RENTAL WATCH: The dos and don’ts surrounding sub-letting
Is there a difference between sub-letting and assignment?
A tenant’s lease agreement contains references to assignment and sub- letting, requiring the tenant to obtain the landlord’s permission in the event the tenant intends to assign the lease, or enter into a sub-lease.
The right to sub-lease under common law was not affected by the Rental Housing Act 50 of 1999, nor the contractual obligation to obtain the landlord’s written permission if that is part of the lease contract.
The tenant who concludes a sub-lease hands over a part of the leased property, or the entire property, but remains responsible for all the obligations with the (principal) landlord.
The sub-tenant acquires legal rights against the original tenant, who becomes her or his landlord.
The tenant under the main lease is usually referred to as the original, main or principal tenant, and the sub-lease gives rise to a sub-tenant. But there is no legal relationship between the sub-tenant and the original landlord.
The tenant and sub-tenant have contractual rights and corresponding obligations enforceable through the rental housing tribunal or a court of law. The sub-tenant is responsible to the main tenant without acquiring greater rights.
In Ellerine Brothers (Pty) Limited v McCarthy Limited  JOL 31793 (SCA), the court confirmed the legal nature of a sub-lease. A sub-tenant cannot acquire more rights from the principal tenant than that which the tenant has. The original lease stays in place, unaffected by the sub-lease. However, the sub-tenant cannot occupy beyond the period the main tenant agreed to in the original lease.
The main tenant is ultimately responsible to give vacant occupation at the end of the lease term, and would have to ensure the sub-tenant moves out.
In assignment, the tenant transfers a legal right, the lease, to another person, who then becomes the lawful tenant. The tenant hands over the property, as well as all the rights and obligations, to another tenant, the assignee. Assignment as an act of alienation divests a tenant of his or her rights against a landlord by substituting a third party as the landlord’s creditor (see Ummi Properties (Pty) Ltd v Cowsta Beleggings (Pty) Ltd  JOL 25103).
Assignment gives rise to a legal relationship between the assignee as new tenant. The landlord and the original tenant are divested of their rights and obligations under the lease (eThekweni Municipality v Zedek Trading 82 CC  ZAKZDHC).
In Talas Properties of Rhodesia (Pvt) Ltd v Abdullah (1) RLR20, the landlord turned to the court to have the assignee evicted. The tenant, Williams, entered into a lease with Talas Properties, and later assigned the lease to Abdullah.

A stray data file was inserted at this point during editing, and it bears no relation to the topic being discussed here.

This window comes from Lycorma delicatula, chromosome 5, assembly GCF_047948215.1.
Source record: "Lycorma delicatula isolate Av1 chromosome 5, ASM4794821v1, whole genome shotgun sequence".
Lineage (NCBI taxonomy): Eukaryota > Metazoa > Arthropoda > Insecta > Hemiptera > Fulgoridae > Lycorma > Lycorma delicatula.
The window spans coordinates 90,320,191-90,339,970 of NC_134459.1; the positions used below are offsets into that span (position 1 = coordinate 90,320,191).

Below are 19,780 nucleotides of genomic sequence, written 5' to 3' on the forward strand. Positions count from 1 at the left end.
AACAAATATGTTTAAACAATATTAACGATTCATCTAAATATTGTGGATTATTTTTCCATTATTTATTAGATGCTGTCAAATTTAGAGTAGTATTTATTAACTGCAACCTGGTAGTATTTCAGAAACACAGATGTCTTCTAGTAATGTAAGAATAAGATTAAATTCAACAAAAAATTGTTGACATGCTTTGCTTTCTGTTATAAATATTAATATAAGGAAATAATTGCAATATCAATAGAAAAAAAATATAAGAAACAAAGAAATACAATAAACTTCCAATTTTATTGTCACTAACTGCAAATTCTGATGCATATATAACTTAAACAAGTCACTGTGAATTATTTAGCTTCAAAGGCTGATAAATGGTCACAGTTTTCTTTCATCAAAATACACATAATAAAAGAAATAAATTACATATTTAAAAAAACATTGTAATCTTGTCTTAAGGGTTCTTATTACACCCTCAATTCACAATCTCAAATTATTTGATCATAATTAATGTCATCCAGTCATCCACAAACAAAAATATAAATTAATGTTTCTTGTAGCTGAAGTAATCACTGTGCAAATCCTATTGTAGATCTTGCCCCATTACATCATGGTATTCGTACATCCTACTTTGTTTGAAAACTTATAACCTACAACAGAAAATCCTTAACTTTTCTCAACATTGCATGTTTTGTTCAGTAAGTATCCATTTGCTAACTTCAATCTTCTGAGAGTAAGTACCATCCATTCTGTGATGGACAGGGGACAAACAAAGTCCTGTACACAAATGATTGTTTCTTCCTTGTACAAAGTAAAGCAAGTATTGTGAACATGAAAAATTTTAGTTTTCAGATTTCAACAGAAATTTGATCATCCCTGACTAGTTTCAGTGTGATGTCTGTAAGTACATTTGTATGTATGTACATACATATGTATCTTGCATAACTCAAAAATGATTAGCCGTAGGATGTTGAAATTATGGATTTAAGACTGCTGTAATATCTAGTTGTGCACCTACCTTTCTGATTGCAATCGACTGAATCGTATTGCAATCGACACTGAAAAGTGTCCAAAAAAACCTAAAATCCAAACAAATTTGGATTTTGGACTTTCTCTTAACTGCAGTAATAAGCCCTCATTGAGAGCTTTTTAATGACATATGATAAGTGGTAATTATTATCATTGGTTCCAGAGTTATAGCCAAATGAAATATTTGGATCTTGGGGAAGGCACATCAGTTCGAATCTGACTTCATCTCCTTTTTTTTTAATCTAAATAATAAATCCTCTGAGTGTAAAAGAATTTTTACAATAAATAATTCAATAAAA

The landlord contended that the terms of the lease, that included assignment, be understood to mean that only rights could be transferred. The court concluded that in the lease, read as a whole, and having considered all the arguments, it was abundantly demonstrated that the parties “in using the word ‘assign’ in clause 4.01, intended to give it its usual and ordinary meaning of a transference of rights and obligations”.
The ejectment was denied and Abdullah was entitled to remain in occupation. The landlord, having agreed that in the event the court accepted that the assignment of the lease was valid, would not deny consent to the assignment.
A sub-lease does not affect the contractual relationship between the lessee and the lessor in the sense that the lessee remains the latter’s creditor and debtor. In Floral Displays (Pty) Ltd v Bassa Land & Estate Co (Pty) Ltd 1965 (4) SA 99 (A) Judge Miller stated that whatever rights the sub-lessee may acquire, he acquires from the tenant by virtue of the agreement of lease concluded by them; his rights do not derive from the landlord. But, when the tenant cedes or transfers his rights under the lease to a third party, he divests himself of such rights by a dispositive act which can in no sense be said to be the same as the act by which he sub-lets the premises.
It is important to get a written undertaking from the landlord that the lease is assigned to another tenant and that all responsibilities are discharged. Should the tenant sub-lease without the written consent of the landlord, the tenant would be in breach.
To avoid a breach, parties should include a clause in the lease that the tenant would be entitled to sub-let or assign the lease, with the prior written approval of the landlord. The following clause should be negotiated between the tenant and landlord so that both parties are protected: “The tenant shall be entitled to sub-let the property with the written consent of the landlord, which consent shall not be unreasonably withheld.”
The landlord is protected in this instance because the tenant cannot sub-let without the written consent. The tenant is not prevented from sub-letting but this right is not unrestricted because the landlord’s written consent is necessary. Should the landlord refuse, the onus is on the tenant to prove that the landlord acted unreasonably by denying sub-letting (Ummi Properties (Pty) Ltd v Cowsta Beleggings (Pty) Ltd  JOL 25103).
According to Professor AJ Kerr, should the landlord refuse the right to sub-let, the tenant has the option of applying to the courts for the declaration of rights. Alternatively, he or she can sub-let and defend any action brought against him or her by showing that the landlord’s withholding consent to sub-let was unreasonable.
Dr Sayed Iqbal Mohamed is the chairperson of the Organisation of Civic Rights and deputy chairperson of the KZN Rental Housing Tribunal. He writes in his personal capacity. For advice, contact Pretty Gumede or Loshni Naidoo at 0313046451 / [email protected] or [email protected]